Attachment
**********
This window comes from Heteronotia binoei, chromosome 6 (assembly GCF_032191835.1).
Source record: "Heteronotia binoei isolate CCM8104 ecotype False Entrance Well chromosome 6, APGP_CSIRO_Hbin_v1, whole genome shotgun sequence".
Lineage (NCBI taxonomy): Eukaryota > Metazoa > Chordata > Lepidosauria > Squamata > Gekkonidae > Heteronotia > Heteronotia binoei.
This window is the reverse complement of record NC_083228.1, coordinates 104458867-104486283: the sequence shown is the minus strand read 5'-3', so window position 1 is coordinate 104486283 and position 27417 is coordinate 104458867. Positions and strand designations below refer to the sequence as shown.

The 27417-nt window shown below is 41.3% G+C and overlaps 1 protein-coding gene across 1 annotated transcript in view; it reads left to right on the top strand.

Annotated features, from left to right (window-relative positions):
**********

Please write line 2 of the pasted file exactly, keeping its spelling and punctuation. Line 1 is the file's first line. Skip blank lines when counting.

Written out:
Source record: "Heteronotia binoei isolate CCM8104 ecotype False Entrance Well chromosome 6, APGP_CSIRO_Hbin_v1, whole genome shotgun sequence".